I found this to be true in an EE improv workshop this fall. I was leading a session in an office with a team of employees, focusing on team building, agility, and communication. I started the session with my favorite warm up, “Rubber Chicken”. The exercise aims to connect our bodies with our voices with our heads and our hearts. We shake out our limbs (body), while loudly counting down from 8 (voices, heads) and making eye contact with someone in the circle for each limb (hearts). It’s a great exercise to bring a group together, warm up, and create a safe, unison space.

copy-of-img_4484Before we started, I modeled how the exercise looks and sounds, shaking my arm and loudly counting to 8, projecting my voice and connecting it to my movement. I noticed a few alarmed faces, and told them not to worry, we’d be doing the exercise in unison, so that nobody would be listening to any one individual voice. The alarmed faces told me that volume level was a definite no-no. We couldn’t be that loud – people were working down the hall.

For a split second, I froze. I didn’t want to offend or upset anyone, and this was not a great start. Then I turned the moment into a lesson. I was there to teach flexibility, and this was an opportunity to model agility in the moment.

I thanked the participants for letting me know the parameters of the room. Then I pointed out that the objective wasn’t to be loud – it was to warm up, and to connect our voices to our bodies. We could easily keep the same intention and intensity with a quiet volume. I made my agility transparent – thinking aloud with participants. When a situation you didn’t expect copy-of-img_4461comes up, one way to imagine a solution is to look at what is most important. In this case, the warming up and connection was most important, not the volume. We could easily make the adjustment and continue with the exercise.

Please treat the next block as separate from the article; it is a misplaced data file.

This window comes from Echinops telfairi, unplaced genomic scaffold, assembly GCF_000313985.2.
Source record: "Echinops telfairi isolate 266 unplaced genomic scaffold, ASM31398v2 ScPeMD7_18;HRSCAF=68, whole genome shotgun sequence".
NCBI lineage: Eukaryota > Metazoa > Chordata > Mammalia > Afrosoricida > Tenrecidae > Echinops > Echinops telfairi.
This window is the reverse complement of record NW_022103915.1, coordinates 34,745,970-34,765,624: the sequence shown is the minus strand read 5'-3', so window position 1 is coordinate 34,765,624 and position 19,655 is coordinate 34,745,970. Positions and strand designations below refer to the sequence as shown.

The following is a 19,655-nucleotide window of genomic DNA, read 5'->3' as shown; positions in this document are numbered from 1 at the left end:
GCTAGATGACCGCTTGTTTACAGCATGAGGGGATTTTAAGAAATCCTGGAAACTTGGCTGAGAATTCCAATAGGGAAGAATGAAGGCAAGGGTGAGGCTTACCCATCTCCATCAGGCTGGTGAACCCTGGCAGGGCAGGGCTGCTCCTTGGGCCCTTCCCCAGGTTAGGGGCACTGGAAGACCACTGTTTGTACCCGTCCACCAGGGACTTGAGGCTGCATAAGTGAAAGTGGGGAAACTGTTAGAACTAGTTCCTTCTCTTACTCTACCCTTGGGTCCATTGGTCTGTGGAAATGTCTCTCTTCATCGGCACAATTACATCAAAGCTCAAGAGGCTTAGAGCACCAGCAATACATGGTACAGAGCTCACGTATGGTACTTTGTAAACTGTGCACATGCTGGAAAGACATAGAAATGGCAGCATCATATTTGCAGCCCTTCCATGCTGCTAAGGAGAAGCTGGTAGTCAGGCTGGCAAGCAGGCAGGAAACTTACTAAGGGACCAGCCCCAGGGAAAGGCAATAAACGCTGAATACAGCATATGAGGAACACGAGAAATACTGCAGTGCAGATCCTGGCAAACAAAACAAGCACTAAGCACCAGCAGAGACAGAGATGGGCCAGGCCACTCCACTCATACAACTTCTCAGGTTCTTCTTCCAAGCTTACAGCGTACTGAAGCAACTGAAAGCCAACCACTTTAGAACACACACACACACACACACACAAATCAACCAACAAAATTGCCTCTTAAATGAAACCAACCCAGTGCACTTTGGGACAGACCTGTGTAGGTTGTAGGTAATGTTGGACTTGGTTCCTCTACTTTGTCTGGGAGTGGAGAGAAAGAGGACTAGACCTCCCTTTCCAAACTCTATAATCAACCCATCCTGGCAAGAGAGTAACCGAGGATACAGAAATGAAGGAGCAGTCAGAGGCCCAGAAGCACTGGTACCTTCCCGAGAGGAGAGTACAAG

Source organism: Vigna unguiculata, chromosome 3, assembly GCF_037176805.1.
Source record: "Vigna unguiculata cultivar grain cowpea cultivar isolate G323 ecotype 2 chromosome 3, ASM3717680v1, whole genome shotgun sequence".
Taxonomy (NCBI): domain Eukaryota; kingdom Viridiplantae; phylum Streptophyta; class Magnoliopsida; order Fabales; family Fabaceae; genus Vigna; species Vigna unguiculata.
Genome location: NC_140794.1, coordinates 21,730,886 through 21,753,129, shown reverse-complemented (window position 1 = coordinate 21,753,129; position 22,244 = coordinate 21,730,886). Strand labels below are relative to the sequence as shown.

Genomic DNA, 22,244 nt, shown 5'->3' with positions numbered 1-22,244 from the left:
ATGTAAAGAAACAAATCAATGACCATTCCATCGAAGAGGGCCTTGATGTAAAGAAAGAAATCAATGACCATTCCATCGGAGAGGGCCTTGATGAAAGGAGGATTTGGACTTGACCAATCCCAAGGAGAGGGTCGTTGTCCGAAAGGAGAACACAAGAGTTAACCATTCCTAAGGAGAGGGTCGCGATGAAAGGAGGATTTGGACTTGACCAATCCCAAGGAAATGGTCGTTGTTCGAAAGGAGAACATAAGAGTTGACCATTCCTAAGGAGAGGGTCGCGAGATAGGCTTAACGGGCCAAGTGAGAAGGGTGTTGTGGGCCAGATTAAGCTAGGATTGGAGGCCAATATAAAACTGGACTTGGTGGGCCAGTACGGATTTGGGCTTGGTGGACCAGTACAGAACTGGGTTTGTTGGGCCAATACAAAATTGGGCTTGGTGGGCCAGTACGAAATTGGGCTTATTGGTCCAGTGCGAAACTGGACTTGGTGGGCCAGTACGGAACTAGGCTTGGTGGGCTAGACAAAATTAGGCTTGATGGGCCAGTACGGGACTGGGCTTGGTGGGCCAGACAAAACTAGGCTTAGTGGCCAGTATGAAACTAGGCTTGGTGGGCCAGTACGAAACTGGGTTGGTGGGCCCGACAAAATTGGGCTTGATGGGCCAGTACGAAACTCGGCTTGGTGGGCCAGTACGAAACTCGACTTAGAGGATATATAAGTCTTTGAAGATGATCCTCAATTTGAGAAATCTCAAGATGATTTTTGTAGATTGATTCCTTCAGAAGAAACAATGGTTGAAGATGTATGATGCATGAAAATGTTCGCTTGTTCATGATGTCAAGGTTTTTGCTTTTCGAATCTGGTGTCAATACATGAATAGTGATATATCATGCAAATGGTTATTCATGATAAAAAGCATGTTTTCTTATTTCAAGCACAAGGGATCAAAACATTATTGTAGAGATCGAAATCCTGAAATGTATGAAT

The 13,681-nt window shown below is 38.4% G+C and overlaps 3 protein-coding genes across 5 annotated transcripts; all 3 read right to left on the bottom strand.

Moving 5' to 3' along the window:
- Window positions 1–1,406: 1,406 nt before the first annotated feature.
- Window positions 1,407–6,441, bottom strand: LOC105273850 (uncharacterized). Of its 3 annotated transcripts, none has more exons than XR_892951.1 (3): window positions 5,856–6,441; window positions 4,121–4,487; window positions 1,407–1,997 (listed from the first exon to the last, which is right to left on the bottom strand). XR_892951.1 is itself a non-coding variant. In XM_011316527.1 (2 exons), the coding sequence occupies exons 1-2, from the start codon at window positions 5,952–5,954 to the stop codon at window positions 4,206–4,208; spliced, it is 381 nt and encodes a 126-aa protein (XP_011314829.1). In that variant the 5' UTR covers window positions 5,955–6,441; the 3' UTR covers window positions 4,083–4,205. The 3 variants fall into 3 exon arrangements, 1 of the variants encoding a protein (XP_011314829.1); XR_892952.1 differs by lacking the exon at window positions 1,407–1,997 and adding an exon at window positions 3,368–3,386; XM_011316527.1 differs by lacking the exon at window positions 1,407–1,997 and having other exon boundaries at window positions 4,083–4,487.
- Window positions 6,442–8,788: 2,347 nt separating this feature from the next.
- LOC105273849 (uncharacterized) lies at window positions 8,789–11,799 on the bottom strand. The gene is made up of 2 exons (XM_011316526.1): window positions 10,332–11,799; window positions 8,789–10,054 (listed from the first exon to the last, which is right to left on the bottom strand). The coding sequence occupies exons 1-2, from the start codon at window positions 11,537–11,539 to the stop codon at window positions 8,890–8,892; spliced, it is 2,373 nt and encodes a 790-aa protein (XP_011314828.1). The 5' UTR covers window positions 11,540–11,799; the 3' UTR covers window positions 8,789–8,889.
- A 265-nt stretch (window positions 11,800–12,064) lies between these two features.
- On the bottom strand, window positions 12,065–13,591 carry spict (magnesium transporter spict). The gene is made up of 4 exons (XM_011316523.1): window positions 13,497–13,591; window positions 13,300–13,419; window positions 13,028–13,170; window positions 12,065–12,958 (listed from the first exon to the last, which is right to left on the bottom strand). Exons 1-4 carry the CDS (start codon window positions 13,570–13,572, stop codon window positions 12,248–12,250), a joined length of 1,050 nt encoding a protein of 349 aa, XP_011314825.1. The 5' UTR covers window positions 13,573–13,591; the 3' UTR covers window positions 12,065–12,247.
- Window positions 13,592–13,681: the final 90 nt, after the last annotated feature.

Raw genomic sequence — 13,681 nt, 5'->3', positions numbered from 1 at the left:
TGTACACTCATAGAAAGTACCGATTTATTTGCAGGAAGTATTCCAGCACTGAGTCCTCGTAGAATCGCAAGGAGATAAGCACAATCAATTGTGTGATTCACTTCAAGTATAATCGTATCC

It was a fantastic workshop, and the participants were engaged, joyful, and reflective. The moment of flexibility was a great lesson to me – it deepened how I see an exercise I use daily – and I hope that by making my agility transparent, I modeled flexible thinking and problem solving. I truly believe that using the principles of improv help us find valuable teachable moments in every situation.

Happy Birthday, EE!

OMG, we are FOUR YEARS OLD TODAY!!! Thanks to the Engagers and Staff who took a little time to share something they’ve improved upon during their time with EE, or something they love about their job!

IMG_9948As a new member of the EE team, I’m excited to Inspire others to feel confident in front of a room, whether it’s for work, their hobby, or even just a gathering of old friends and new. Feeling comfortable in your skin is something that I’ve learned is so important when being your most genuine and authentic self! All my love, Jen – Jen Glantz, Engager